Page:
“This, sir. We are sent out to the country with no open orders but to sit and wait, and when we get here you tell all the officers that we have closed orders to keep our ears open for anything having to do with the old people and the king in the east. We are an entire regiment sent to some backwater in order to root out legends and fairy tales.”

07-05-2011, 01:26 AM
And the third and final part of chapter seven:

“We are doing it,” said Commander Price, “because we have been ordered to do it. Aha!” he exclaimed triumphantly as he found the ink pot he was looking for behind a stack of requisitions. He pulled out the stopper and smiled upon finding that it was still mostly full. Settling himself once more in his seat behind the table he looked up at Mr. Mathews and said, “You and I are not the brains of this army, Thomas, we’re just the hands. It is not our job to think, only to do.”

Mr. Mathews sighed and nodded, saluting once more before turning to exit. He was once again brought up short, but this time it was because the door opened on its own. On the other side was a somewhat startled Elizabeth Gates.

“Oh, Mr. Mathews,” she said with a little confusion. “I was told I would find Mr. Price here.”

“And you have found him, Miss,” came the voice from behind the lieutenant. Mr. Mathews gathered himself and stepped aside, allowing Elizabeth to enter with Lieutenant Pullings at her heels. The commander stepped out from behind his makeshift desk and presented the young woman with a short bow. “Miss Gates, is it not?”

“Yes, Mr. Price. Though, I am surprised that you remembered,” she said.

“I never forget a pretty face, Miss Gates, far less a beautiful one,” said Commander Price with a smile. Pullings rolled his eyes at Thomas. “What can I do for you, Miss?” said the commander.

“I’m here to deliver an invitation, Mr. Price,” said Elizabeth as she handed the man a sealed letter. “My father holds a midwinter celebration every year at the assembly hall here in town. He would like very much if you would be there, along with any of your officers who could be present,” she said.

“I would not miss it, Miss Gates, and I am sure my men will be very eager to attend,” he said, taking the letter. Elizabeth’s gaze was caught and held by his blackened hands. He followed her eyes and laughed saying, “I’m afraid I was viciously attacked by an ink pot shortly before you arrived. Rest assured, the villain has been subdued.”

Elizabeth smiled warmly and wished him success in future conflicts with his writing instruments. She said her goodbyes, accompanied by bows from Mr. Price and Mr. Pullings, and she and Mr. Mathews turned to leave. As they exited the room, Price seated himself again and said, “What is it this time, Lieutenant?”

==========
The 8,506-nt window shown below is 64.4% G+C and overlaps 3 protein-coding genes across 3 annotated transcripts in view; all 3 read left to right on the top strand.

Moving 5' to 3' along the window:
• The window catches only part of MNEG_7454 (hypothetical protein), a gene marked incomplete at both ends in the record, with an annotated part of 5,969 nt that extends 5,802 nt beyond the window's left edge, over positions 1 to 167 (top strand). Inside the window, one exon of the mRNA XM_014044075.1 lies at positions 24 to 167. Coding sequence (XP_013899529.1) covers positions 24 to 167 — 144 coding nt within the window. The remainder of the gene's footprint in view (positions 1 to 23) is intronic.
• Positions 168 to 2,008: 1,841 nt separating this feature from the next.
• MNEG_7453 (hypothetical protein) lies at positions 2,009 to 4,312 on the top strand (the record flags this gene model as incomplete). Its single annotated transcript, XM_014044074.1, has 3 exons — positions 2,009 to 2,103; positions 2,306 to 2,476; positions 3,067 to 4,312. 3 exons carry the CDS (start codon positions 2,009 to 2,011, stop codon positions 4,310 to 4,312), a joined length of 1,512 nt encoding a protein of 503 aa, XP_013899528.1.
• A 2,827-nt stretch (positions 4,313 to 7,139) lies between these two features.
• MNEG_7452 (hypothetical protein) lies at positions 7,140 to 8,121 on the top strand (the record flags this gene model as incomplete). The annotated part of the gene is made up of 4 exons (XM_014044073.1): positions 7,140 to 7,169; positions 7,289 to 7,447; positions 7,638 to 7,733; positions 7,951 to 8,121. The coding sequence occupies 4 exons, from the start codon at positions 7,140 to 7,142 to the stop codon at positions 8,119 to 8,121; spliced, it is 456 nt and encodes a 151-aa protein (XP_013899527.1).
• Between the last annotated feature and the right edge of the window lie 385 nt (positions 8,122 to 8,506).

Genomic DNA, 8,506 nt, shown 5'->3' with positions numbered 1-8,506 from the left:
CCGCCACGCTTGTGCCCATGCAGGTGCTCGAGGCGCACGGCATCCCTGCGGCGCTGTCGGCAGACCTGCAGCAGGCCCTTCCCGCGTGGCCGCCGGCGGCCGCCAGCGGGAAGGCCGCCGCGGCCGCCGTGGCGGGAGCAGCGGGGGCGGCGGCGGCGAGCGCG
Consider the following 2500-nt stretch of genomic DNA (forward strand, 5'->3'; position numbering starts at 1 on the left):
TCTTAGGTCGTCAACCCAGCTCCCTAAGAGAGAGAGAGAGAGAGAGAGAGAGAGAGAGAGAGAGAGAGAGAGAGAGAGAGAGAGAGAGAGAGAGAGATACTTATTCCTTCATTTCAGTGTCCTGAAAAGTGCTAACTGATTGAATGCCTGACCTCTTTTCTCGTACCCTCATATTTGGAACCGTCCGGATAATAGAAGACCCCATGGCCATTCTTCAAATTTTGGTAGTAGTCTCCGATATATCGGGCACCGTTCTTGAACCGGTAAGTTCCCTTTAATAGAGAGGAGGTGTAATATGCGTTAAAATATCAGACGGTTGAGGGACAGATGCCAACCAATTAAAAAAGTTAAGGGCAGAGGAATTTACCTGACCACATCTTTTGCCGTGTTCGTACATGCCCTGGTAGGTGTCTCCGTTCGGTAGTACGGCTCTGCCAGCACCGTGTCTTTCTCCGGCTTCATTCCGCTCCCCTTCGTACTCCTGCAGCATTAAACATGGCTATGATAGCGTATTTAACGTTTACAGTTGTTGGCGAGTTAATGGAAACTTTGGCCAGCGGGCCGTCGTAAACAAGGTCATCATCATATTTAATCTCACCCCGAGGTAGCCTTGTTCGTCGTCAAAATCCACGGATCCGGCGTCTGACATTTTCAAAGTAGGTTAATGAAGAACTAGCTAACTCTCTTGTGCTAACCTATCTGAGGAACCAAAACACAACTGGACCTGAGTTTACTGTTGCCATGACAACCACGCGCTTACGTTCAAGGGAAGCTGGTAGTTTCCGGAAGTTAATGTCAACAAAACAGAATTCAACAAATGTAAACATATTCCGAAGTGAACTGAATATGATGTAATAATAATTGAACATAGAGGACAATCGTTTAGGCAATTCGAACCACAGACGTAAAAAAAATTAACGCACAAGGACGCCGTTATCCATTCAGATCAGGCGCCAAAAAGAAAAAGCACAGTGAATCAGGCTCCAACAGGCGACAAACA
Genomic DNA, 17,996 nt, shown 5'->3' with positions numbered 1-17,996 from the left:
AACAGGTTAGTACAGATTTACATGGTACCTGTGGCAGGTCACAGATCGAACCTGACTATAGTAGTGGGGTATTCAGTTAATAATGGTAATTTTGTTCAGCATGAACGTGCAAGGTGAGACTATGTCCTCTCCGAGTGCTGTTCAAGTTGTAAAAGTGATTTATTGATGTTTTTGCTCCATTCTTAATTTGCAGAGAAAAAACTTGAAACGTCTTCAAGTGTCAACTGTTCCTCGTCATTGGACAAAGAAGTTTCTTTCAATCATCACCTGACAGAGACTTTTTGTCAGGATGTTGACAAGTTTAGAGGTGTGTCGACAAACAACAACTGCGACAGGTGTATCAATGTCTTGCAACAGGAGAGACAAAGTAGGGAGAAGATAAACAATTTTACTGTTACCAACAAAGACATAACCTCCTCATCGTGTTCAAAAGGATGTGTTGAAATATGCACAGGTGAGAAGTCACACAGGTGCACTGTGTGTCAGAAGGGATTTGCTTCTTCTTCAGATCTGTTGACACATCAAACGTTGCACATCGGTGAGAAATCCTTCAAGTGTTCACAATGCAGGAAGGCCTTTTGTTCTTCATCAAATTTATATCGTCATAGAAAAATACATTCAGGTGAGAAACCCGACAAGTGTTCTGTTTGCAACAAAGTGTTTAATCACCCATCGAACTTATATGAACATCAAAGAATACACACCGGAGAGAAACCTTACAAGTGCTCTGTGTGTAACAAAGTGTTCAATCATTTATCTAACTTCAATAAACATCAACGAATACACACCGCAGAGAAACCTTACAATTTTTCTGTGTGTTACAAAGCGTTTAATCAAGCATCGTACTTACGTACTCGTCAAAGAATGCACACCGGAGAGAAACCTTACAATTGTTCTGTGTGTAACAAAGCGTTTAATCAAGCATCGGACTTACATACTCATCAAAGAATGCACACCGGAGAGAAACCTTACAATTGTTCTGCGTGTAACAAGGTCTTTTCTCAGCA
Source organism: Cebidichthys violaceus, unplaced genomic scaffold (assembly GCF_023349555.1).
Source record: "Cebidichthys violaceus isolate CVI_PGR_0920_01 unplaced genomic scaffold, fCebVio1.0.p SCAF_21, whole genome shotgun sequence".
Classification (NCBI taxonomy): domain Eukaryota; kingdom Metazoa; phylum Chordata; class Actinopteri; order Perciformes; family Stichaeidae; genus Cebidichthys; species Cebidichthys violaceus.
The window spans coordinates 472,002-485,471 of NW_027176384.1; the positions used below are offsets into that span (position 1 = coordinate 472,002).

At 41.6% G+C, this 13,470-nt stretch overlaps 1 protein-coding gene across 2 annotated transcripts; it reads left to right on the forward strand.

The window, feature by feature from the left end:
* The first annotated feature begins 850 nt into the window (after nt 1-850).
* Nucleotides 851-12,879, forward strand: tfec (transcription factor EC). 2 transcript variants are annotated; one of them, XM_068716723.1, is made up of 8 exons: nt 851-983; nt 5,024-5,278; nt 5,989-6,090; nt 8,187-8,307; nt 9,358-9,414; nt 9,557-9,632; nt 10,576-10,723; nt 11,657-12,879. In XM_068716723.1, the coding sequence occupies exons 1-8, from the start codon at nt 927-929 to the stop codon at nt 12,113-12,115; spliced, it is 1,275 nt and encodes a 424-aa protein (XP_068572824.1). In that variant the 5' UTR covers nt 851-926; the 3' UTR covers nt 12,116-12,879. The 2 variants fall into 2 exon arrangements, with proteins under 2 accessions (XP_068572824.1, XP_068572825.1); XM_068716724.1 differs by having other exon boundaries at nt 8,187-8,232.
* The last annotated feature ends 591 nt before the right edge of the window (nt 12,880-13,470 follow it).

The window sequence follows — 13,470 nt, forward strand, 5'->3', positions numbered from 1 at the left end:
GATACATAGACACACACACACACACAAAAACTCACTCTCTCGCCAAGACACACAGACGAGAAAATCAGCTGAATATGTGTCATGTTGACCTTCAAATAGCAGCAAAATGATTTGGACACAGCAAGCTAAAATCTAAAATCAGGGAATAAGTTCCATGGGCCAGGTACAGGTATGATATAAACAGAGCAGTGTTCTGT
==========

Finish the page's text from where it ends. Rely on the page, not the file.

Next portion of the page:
“It’s the quartermaster, sir,” said Pullings as Mr. Mathews turned back to close the door. “He won’t let me have another razor.”

07-13-2011, 02:29 AM
Next installment is on the way, shouldn't be long now for those of you (if any) who are still readying. I started out writing the next chapter as the scene at the assembly hall, where I'll be introducing one of the main villains of the story. But I couldn't get to sleep last night because I couldn't stop thinking about a wholly different scene, an elaboration on Elizabeth's "It is not business which keeps them apart," line. I think I'll have that be the next chapter, and save the assembly hall scene for the chapter after that. I might even throw in a little more lore if I can figure out how. The problem is that all such information (for now, anyway) has to come by way of Mrs. Hill, for reasons which will become apparent later.

07-18-2011, 12:55 AM
Alright, here it is finally. It took a little longer than I thought it would because I completely rewrote it a few times, but I think I'm happy with how it turned out. We get a little lore in this chapter, along with a little more detail on the Gates family. Next chapter is the assembly hall scene, then maybe 2 more chapters after that (I think, this could all change of course) the shit should hit the fan. And trust me, the shit's gonna get everywhere.

I had to divide this chapter up, once again, to get around Catacombs word count per post limit. So here's part 1 of chapter eight:


Simon’s eyes were beginning to dry as he listened to Mrs. Hill’s voice. He had burst in upon her as she was cleaning in his room, his vision a blur from the tears that had still been running down his cheeks. The round housekeeper had quickly taken him into her arms, asking no questions as he sobbed into her waist.

It was his tenth birthday. He was old enough by this point to realize that his birthdays were not quite the joyous occasion that they were for other children in the small community, though he was not yet old enough to understand why. But knowing beforehand how the day would turn out did not take the sting out of the experience.